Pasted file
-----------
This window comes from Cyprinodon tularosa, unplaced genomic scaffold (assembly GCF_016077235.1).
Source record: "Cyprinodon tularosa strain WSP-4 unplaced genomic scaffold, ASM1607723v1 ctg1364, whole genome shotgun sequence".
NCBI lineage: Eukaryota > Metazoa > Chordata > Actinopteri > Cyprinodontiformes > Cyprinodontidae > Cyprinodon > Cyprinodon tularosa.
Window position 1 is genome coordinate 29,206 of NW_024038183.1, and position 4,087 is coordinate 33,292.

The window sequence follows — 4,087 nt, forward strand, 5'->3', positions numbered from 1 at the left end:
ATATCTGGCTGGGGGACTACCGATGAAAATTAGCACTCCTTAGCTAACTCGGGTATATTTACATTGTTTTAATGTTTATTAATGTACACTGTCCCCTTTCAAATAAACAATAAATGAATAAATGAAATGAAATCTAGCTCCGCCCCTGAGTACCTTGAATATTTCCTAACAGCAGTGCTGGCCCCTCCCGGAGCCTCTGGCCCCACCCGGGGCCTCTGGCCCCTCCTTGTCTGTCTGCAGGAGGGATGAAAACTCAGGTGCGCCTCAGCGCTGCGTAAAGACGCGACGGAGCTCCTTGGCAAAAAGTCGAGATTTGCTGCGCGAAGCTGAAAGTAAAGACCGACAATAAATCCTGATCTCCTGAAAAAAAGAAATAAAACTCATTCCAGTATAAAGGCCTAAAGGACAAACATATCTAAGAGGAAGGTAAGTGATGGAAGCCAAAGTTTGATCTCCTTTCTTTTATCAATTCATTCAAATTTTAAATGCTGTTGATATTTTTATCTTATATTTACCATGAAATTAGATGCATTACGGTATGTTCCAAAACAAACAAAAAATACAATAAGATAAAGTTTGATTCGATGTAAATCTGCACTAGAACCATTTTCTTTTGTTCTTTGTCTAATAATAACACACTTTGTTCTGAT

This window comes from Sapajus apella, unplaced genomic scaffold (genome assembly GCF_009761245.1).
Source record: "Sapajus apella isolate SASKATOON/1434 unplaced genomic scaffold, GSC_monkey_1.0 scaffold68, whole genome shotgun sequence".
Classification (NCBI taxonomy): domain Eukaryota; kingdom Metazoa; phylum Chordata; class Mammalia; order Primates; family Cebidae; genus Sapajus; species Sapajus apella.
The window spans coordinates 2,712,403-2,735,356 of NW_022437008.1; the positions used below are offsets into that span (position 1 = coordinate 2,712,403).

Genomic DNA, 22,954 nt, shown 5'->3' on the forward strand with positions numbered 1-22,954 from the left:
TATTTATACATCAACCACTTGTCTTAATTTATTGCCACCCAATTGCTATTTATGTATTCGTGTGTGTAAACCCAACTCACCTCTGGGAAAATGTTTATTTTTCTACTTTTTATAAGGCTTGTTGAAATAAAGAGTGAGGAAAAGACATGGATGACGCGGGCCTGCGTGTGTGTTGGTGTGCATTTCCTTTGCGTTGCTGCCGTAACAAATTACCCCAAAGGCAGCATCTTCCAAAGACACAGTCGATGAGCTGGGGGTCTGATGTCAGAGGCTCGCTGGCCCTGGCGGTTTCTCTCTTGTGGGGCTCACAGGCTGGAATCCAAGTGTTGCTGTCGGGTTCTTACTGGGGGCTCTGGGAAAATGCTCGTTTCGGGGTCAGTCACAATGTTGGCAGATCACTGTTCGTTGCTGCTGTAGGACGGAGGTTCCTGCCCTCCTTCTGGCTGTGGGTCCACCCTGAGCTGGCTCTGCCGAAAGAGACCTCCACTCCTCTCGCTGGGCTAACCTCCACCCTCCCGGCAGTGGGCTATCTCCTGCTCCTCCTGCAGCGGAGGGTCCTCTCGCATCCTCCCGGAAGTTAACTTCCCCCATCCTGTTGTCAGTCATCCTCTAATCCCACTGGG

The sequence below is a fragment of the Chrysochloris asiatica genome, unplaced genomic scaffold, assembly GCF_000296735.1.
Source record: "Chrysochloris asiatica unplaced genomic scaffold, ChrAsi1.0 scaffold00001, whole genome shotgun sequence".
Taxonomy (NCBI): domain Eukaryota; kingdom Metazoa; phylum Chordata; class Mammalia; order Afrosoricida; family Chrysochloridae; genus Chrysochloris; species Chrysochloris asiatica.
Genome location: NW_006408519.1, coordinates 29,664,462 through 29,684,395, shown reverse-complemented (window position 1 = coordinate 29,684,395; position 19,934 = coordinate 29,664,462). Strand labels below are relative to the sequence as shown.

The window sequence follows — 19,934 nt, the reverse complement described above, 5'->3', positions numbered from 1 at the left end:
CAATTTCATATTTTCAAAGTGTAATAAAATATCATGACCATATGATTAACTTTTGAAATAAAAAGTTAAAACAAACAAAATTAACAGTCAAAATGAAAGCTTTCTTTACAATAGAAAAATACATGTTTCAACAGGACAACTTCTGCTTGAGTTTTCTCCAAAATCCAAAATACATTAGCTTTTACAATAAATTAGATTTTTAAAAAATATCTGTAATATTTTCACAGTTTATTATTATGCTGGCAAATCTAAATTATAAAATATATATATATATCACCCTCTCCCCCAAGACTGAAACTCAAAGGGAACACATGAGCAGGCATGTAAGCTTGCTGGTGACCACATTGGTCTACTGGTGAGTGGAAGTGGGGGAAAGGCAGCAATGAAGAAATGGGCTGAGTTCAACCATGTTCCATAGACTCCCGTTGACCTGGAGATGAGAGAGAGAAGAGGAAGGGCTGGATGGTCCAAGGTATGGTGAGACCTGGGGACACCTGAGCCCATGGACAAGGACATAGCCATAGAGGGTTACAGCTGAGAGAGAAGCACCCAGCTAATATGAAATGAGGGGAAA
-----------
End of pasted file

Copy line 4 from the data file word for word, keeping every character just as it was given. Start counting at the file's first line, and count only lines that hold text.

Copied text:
Window position 1 is genome coordinate 29,206 of NW_024038183.1, and position 4,087 is coordinate 33,292.